Fares set to rocket to pay for major transport upgrades

Tube and bus fares will rocket by an average of seven per cent next year to pay for London Mayor Boris Johnson’s to plough a record �12bn in the Capital’s transport network, it has been confirmed.

The price hike covers also covers London Overground, Docklands Light Railway and Trams and are said to have been set out two years ago in his Business Plan.

Revenue will “maintain essential day to day public transport services and help continue record investment in London’s extensive transport network,” said the Mayor’s office.

All free and concessionary travel for older people, students, Veterans and disabled Londoners has been protected in full with 40 per cent of bus passengers still able to travel free or at cut rate.

The rise is by Retail Price Index (RPI) plus two per cent. In July the RPI figure was set at five per cent.

“Every effort has been made to ensure that this is distributed as evenly as possible across individual fares” said a Mayor’s spokesman.

Mr Johnson claims that despite Government public spending cuts his campaign has secured their �12bn “unprecedented investment” in London’s transport network over the next four years, an increase from �4bn over the previous Labour administration.

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Current investment includes upgrades to the Tube, now carrying a record 1.1billion passengers a year, delivery of Crossrail, and the maintenance of London’s improving bus network now carrying almost 2.3bn passengers a year .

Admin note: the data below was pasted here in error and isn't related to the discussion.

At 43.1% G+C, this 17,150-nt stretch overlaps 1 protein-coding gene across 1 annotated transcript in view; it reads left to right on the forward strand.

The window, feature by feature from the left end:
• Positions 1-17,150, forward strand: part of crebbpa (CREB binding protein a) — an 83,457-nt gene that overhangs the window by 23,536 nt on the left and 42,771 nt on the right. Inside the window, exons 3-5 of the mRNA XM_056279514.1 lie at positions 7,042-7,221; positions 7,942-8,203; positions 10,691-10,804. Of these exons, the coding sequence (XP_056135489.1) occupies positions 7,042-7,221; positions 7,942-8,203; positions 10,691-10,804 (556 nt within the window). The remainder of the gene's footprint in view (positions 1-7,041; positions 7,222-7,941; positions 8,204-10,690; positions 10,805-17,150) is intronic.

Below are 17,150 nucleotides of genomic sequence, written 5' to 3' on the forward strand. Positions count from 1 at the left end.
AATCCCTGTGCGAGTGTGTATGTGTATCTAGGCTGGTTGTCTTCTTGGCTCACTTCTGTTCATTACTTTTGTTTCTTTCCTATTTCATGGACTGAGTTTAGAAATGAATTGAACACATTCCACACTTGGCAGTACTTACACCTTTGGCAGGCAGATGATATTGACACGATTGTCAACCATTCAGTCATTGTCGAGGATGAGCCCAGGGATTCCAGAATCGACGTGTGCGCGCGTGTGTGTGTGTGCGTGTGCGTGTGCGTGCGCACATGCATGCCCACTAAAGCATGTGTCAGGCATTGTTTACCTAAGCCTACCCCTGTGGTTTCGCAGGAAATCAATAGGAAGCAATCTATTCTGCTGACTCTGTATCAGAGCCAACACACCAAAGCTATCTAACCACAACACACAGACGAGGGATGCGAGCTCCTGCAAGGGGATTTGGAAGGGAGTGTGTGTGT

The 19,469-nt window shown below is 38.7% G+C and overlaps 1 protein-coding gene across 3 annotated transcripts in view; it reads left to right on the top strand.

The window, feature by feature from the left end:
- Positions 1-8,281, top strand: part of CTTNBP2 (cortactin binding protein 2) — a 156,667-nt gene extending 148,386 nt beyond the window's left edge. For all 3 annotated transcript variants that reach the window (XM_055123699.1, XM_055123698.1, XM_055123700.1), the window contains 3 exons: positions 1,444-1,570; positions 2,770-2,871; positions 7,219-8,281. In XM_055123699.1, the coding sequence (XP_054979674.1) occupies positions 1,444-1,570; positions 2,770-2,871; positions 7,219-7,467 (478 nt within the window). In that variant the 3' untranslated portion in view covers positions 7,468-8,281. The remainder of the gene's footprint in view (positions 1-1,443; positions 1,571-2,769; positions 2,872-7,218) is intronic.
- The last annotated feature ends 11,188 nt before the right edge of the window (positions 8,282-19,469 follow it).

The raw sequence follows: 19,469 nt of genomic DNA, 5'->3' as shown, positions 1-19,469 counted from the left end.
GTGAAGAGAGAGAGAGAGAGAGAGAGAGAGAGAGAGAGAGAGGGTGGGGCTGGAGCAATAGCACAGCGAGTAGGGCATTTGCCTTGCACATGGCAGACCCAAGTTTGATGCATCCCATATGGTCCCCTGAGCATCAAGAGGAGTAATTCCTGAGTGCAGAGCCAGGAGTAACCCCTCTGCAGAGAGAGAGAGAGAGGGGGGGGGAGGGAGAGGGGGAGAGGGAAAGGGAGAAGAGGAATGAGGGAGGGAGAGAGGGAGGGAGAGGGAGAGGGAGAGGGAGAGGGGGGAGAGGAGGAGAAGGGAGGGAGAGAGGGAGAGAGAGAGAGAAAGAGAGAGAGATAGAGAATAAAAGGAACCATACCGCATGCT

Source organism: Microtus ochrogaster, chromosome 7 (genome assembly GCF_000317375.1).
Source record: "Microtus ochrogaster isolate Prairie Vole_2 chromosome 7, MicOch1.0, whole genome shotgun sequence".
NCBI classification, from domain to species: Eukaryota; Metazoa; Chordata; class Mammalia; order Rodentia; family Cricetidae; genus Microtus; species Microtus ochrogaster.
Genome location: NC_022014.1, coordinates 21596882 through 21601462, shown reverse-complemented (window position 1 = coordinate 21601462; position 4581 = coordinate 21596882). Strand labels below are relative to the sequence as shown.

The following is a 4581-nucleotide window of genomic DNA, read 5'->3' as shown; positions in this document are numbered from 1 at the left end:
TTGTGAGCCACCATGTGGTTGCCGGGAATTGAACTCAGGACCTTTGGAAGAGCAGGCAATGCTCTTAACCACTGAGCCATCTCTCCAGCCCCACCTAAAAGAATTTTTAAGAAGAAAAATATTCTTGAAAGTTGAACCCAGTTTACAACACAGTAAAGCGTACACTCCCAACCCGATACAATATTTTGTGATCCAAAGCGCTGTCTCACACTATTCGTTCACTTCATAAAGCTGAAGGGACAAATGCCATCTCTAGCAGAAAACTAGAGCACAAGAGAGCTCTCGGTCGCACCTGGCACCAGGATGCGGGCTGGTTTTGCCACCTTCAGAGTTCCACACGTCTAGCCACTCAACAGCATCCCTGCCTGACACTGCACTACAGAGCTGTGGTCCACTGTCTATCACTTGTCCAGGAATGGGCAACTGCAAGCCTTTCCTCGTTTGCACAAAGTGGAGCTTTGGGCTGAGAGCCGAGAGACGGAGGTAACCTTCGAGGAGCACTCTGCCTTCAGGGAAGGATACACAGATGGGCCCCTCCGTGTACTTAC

Further extensive improvements have also been made on the Newham-serving DLR and London Overground

Mr Johnson said despite some of the toughest economic times in living memory, he has secured unprecedented levels of investment for London’s transport network.

He trumpeted: “Not since the days of our Victorian forefathers has there been improvements of this scale which includes upgrades and capacity increases ahead of 2012 and beyond to Crossrail.”

And there is a commitment to slash �7.6bn at TfL, of which over two thirds have now been secured.

“This is a fares package that continues my aim to put Transport for London’s finances on a steady footing, moving us away from the boom and bust approach undertaken by my predecessor when we saw a succession of draconian increases and knee-jerk, unaffordable pre-election freezes,” he said.

What regionally it has paid for includes the completion of the Jubilee line upgrade, promising faster, more frequent and reliable journeys; completion of the DLR Stratford International extension with four new stations: an extension of the East London line to Highbury & Islington; expansion of the Barclays Cycle Hire eastwards; completion of the London Overground rail network giving London’s first orbital railway and linking 20 of London’s 33 boroughs; work to improve the Metropolitan, Circle, Hammersmith & City lines; a new real time service for bus passengers using web and SMS to follow arrivals at individual bus stops and progress of new East-West Crossrail stations in central London